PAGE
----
Common writing mistakes and how to avoid them on your website

The little-known em dash

Most people aren’t aware of the different uses between the three different dash types: the dash, the en dash, and the em dash. In fact, most bloggers and copywriters don’t use them correctly.
Here’s the summary:
  1. Dash. Use the regular dash to hyphenate words (e.g. “rock-hard cookies”)
  2. En dash. This dash should mark a range (e.g. “10–21” or “August 1–14”
  3. Em dash. Em dashes can be used to set off information in a sentence. This dash can be used in place of commas, parentheses, colons, and semicolons.
Bonus tip: An em dash is usually surrounded by spaces in article and website writing — not in novel writing.
Second bonus tip: don’t forget to hyphenate two or more words when they’re positioned before a noun. These hyphenated words form a single idea, such as “decoratively-colored box.”

Formatting your bulleted list

One detail that’s often overlooked is the punctuation within your bulleted lists. For example,
  • Do you end each bullet with a period?
  • Do you use a colon or a dash to separate a point? For example, “• Grammar tips: for the average Joe.”
  • Think about how you introduce the bulleted list
Let’s keep this simple. First off, many top companies don’t end bullets with a period unless there’s more than one sentence after the bullet. For example, compare my second bullet to my third — both are correct.
As for colons versus dashes, pick one form of punctuation and stick to it. Use periods if you want — as I do at the start and end of this document. Make your punctuation as consistent as possible.

Introducing a bulleted list

If the bullet continues the prior sentence, don’t add a colon. An example would be
This bullet, which continues the sentence above
However, here’s another example:
This bullet doesn’t continue the sentence, so I used a colon before the list

To contract or not to contract?

That is the question.
Most people don’t consider how important it is to be consistent with your contractions or lack thereof. If you have contractions, use contractions. If you don’t want them, don’t use them.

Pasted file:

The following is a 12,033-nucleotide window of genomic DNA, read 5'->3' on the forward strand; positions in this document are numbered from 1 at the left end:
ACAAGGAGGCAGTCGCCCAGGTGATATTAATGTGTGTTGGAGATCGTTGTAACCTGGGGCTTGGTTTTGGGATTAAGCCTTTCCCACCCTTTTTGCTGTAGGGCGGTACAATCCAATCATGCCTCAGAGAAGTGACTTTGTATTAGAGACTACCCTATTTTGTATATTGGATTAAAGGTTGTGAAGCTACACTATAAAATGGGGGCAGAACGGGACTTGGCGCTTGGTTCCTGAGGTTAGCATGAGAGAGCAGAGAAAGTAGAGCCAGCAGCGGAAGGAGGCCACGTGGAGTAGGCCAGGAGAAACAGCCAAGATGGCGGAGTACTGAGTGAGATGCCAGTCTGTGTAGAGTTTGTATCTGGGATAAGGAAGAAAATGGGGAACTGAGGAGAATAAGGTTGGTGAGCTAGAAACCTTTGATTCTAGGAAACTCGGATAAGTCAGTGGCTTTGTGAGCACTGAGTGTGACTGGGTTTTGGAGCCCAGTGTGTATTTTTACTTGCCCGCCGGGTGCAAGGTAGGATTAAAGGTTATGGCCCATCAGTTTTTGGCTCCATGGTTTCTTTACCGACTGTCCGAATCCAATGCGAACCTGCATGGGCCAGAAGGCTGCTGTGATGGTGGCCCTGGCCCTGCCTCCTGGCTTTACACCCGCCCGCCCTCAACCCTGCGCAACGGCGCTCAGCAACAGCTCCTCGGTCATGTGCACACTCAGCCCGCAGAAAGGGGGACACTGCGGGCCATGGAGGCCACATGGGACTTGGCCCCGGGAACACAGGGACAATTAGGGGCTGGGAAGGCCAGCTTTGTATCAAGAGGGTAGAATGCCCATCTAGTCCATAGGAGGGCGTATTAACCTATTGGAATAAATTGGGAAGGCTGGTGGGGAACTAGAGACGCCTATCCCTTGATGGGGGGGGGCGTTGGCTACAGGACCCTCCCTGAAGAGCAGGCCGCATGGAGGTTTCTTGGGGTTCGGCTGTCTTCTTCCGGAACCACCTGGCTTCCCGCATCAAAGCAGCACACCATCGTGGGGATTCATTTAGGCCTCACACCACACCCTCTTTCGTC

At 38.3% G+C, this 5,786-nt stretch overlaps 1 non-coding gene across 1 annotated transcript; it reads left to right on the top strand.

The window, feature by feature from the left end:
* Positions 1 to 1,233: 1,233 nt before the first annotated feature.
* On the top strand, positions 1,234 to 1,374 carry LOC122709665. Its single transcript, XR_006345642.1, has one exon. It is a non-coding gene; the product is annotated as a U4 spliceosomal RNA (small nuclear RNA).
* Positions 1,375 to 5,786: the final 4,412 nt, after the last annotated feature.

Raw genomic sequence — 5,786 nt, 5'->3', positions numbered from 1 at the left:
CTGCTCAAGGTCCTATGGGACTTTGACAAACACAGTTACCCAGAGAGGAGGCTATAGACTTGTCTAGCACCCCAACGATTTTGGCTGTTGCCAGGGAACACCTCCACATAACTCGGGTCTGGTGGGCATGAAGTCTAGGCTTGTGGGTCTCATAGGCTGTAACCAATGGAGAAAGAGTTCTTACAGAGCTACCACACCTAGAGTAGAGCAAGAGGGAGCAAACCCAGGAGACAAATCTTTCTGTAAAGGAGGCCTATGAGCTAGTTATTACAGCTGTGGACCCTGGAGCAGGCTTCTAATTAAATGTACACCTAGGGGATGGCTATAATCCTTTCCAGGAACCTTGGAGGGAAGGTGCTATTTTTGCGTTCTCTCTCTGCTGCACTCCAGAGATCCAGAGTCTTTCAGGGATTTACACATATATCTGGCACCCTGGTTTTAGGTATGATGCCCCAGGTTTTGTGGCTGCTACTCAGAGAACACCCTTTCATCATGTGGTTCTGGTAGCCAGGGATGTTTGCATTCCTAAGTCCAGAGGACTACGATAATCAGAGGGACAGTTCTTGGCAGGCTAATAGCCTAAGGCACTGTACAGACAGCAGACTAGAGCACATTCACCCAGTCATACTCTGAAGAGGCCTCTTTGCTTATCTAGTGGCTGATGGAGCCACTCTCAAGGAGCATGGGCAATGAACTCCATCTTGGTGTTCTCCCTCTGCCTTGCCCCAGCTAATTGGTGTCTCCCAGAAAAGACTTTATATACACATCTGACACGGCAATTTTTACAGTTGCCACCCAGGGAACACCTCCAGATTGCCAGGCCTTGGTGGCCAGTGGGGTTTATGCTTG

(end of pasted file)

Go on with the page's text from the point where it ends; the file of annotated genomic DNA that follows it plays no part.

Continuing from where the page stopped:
Don’t use “don’t” in one sentence and “do not” in another. Don’t use “can’t” on one page and “cannot” on another.

Capitalizing your titles

Whether you capitalize your titles is entirely up to you — lowercase titles are a growing trend, like the titles in this article. However, be sure to stay consistent. Also, if you do capitalize your title, be sure to capitalize nouns, pronouns, verbs, adjectives, and adverbs.
When in doubt, use an online title capitalization tool.

Commas in your writing

When using commas to set off nonrestrictive clauses, make sure the sentence outside of the commas works as a whole.
For example: This sentence should make sense, despite being split, as a whole.
Check: This sentence should make sense, despite being split, as a whole.

The Oxford comma

The Oxford comma is the final comma when listing things, usually before “and” or “or.” For example, this article covers grammar, punctuation uses, and other tips.
The Oxford comma isn’t usually used in marketing materials like websites or pamphlets. So, the above sentence would read as: “This article covers grammar, punctuation uses and other tips.”
However, if you’re writing a blog, I recommend using the Oxford comma for clarity.

Writing numbers

In technical writing, all numbers under 10 should be written out. In copywriting, it’s really up to the writer.
Just be consistent. You can also choose to write all your numbers out — except for pricing — or use numerals.

Lesser-known grammar tips

I versus me

Don’t skip this tip — most people get it wrong!
For a simple rule of thumb: when deciding if you should use “I” or “me,” remove the second person.
“The PDF has something to teach the class and me.”
“The PDF has something to teach me.”
The first sentence sounds weird, right? That’s because we’ve been trained to think using “I” sounds professional, yet is actually only correct half the time.

Starting sentences with “And”

As a ground rule, avoid starting sentences with “and.” There’s some controversy to this rule, but here’s my thought.
“Starting a sentence with “but” is much like starting one with “however” — perfectly acceptable. However, “and” is more commonly used to join parts of a sentence and, therefore, seems clipped and unfinished in professional writing when it’s the first word of a sentence.

“Which” versus “that”

These two words aren’t as interchangeable as people think.
“Which” is used to introduce a non-defining clause whereas “that” is used to introduce a defining clause.
Simply put: add a comma before “which” but not before “that” because “which” introduces a side thought.
Now you have the knowledge, which will help you in your own writing. Also, now you have the knowledge that will help you in your own writing.

Extra editing tips

There are two things you should do before publishing any page or document:
  • Read it out loud. People highly underestimate the value of reading their work out loud. Reading aloud can help you target sentences or sections that don’t flow or sticky language that isn’t used in everyday life. The practice can also help you catch missing words and other mistakes.
Another trick is to have your computer read your work back to you. Have a look online to figure out how to trigger your computer to read aloud.
  • Grammarly is free. The first tier of Grammarly is 100% free — use it! No matter how confident you are in your writing, we often skip or miss details when staring at a screen. Grammarly can provide an extra check-over before your final readthrough.
If you enjoyed these tips, download the FREE PDF!

Melanie Leon


Melanie Leon Media